By Chic DiCiccio
It’s a shame “Dark Phoenix” is the last entry in the X-Men franchise that Fox (bought out by Disney) will be producing. It would be interesting to see if they could screw up the same story for a third time. The fascinating aspect of this $200 million disaster is that the impressive amount of acting talent is as completely disinterested in being in it as audiences are sure to be while watching it.
Anything would be an improvement over the last installment, “X-Men: Apocalypse.” “Dark Phoenix” manages to marginally pull that off, mostly due to Sophie Turner’s turn as an adult Jean Grey. After “Game of Thrones,” Turner is poised to hit it big and she doesn’t waste the opportunity to be the star of a big budget superhero flick. Unfortunately, the boring story, one-note characters and network TV-level performances let her down and the movie quickly becomes a shambles.
Long time X-Men fans are quite familiar with Jean Grey’s Phoenix storyline, which turns her into the most powerful mutant alive. This occurs during a hackneyed rescue mission in which the X-Men, led by Raven/Mystique (Jennifer Lawrence), travel to space to save the crew of a NASA space shuttle.
When Jean returns to Earth, her powers are enhanced, and she becomes an outcast after using these powers in a deadly fashion.
It takes about 45 minutes or so before Magneto (Michael Fassbender) shows up to be his usual anti-hero self, which happens in every X-Men movie and is a completely tired plot point. He growls lines like “The girl dies,” which naturally goes against Charles Xavier’s (James McAvoy) desire to help her. So yes, it’s more of the same that you’ve seen in these movies for the last 20 years.
Once Jessica Chastain’s mysterious villain gets in the mix, all the mutants team up (yawn) to stop Jean from destroying Earth (double yawn) and Charles and Magneto yet again set aside their differences (triple yawn). For someone who is hellbent on destroying humanity, Magneto sure has a diplomatic side.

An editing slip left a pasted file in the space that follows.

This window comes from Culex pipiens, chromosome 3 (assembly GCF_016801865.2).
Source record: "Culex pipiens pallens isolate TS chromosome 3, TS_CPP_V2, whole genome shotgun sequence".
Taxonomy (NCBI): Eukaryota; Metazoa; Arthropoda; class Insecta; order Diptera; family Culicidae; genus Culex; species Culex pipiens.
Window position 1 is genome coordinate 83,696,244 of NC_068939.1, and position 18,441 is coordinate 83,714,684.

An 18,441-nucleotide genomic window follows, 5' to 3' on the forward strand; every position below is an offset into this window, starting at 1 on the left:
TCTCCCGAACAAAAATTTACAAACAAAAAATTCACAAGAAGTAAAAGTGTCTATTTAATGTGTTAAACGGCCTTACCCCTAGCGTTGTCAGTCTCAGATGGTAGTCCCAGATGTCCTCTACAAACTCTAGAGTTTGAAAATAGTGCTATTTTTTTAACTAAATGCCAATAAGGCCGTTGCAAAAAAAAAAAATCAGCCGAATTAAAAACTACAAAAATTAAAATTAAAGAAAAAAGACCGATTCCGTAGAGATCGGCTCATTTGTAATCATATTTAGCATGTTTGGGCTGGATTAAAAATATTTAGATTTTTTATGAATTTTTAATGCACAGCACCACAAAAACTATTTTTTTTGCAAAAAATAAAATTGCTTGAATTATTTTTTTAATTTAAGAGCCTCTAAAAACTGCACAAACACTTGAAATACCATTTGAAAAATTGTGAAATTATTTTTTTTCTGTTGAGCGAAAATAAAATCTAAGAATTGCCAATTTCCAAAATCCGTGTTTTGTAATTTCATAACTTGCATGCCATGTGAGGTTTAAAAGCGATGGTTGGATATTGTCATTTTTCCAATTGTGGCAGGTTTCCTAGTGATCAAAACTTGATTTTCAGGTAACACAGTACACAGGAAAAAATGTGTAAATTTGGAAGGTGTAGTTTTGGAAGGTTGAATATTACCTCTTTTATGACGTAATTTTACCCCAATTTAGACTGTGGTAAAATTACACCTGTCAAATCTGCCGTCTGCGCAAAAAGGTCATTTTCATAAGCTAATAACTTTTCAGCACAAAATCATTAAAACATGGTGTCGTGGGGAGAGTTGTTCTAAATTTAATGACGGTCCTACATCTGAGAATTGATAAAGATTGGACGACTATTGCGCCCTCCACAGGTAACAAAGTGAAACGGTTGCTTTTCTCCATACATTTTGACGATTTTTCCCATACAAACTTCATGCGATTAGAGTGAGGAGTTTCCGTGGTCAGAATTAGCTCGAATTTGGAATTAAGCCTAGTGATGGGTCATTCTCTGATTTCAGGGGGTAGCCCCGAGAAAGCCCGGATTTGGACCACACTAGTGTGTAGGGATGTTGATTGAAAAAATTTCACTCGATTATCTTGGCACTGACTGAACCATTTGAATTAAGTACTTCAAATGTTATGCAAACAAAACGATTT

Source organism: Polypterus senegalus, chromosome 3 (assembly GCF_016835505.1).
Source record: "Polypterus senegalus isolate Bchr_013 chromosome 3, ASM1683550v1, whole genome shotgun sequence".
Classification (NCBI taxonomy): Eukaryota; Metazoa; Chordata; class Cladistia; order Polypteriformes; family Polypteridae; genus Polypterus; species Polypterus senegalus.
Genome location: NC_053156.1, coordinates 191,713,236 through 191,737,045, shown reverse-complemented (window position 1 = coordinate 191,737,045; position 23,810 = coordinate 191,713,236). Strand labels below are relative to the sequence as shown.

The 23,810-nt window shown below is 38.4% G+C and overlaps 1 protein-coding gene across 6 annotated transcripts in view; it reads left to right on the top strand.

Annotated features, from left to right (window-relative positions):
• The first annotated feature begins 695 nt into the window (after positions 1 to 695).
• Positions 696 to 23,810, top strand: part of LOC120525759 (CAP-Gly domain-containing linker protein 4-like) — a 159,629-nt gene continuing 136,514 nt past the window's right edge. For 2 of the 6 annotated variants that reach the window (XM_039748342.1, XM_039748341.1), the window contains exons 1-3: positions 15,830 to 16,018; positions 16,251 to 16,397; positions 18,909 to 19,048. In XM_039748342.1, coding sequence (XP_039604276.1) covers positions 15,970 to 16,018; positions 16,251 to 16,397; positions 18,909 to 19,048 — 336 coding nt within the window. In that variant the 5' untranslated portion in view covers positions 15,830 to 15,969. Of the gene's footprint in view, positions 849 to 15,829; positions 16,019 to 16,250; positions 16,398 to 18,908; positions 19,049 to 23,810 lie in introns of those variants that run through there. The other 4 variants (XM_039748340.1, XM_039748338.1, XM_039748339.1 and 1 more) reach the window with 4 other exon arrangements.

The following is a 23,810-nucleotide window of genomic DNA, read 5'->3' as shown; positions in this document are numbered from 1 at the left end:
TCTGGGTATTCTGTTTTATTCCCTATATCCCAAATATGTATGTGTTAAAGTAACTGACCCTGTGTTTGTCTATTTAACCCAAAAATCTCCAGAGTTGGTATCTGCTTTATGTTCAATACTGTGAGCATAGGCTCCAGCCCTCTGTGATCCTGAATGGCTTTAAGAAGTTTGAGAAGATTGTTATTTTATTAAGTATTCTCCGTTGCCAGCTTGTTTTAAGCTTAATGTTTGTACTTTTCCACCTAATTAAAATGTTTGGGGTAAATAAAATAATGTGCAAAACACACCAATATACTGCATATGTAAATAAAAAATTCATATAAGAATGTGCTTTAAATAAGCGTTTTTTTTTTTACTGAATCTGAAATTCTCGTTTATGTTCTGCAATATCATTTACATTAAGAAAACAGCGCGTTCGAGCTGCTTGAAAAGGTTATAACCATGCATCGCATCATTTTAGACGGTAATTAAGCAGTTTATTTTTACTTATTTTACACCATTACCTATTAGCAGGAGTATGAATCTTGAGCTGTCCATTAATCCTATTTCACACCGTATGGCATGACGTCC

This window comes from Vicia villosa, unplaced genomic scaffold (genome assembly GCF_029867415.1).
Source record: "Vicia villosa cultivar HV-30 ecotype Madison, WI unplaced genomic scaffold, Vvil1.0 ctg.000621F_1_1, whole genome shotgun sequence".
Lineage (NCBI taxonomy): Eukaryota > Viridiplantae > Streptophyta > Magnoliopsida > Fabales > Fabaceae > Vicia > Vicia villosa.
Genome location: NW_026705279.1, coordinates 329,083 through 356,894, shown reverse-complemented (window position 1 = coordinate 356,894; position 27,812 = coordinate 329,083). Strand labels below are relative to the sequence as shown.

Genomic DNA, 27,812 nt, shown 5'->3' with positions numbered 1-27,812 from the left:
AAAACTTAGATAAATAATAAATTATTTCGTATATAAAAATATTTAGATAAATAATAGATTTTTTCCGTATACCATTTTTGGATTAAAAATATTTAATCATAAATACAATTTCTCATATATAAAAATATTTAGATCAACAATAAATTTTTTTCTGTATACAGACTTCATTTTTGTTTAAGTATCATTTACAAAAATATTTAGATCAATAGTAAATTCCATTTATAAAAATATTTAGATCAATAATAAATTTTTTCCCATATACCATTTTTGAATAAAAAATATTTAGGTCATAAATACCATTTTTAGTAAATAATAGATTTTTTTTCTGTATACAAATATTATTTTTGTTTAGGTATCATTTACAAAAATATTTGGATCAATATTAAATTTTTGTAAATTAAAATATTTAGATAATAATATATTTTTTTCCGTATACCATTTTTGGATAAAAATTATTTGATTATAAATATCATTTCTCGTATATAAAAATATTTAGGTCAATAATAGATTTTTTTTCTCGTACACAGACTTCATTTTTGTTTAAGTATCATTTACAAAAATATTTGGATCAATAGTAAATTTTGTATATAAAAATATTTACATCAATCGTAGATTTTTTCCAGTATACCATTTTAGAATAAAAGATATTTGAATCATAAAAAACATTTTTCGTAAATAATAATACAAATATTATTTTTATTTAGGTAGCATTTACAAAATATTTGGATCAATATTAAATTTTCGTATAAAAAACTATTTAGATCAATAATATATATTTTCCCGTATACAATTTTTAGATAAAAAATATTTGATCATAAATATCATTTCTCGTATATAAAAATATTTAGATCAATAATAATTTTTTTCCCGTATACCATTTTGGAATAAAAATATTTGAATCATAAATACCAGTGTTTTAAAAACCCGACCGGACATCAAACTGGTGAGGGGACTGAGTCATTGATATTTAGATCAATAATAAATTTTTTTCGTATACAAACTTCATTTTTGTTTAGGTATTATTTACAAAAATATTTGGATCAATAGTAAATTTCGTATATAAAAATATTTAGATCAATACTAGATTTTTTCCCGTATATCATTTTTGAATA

Congratulations are due to Jennifer Lawrence. It’s quite brave to completely sleepwalk through a role after a string of commercial and critical bombs. One would think she’d take this opportunity to re-establish herself as a bankable star, even with substandard material, but she decided to go a different direction. The action sequences are nearly as boring as the story, with McAvoy and Fassbender left to make hand gestures with strained faces as they use their mutant powers. The effects are lax when eyeing the budget, which begs the question of where did all that money go? For whatever reason, the character with the coolest effect possibilities, Quicksilver (Evan Peters), disappears about half an hour into the movie. At least that would have provided some eye candy.
Director Simon Kinberg tries to raise the stakes early on with a major character death, but this never takes root because the rest of the story is such a bore. The finale is totally anti-climactic and the final piece of dialogue from a key character is laughable.
Kinberg and his cast will want “Dark Phoenix” scrubbed from their IMDB pages. This movie seems more like an obligation than a creative effort and even the most hardcore fans will have to admit disappointment.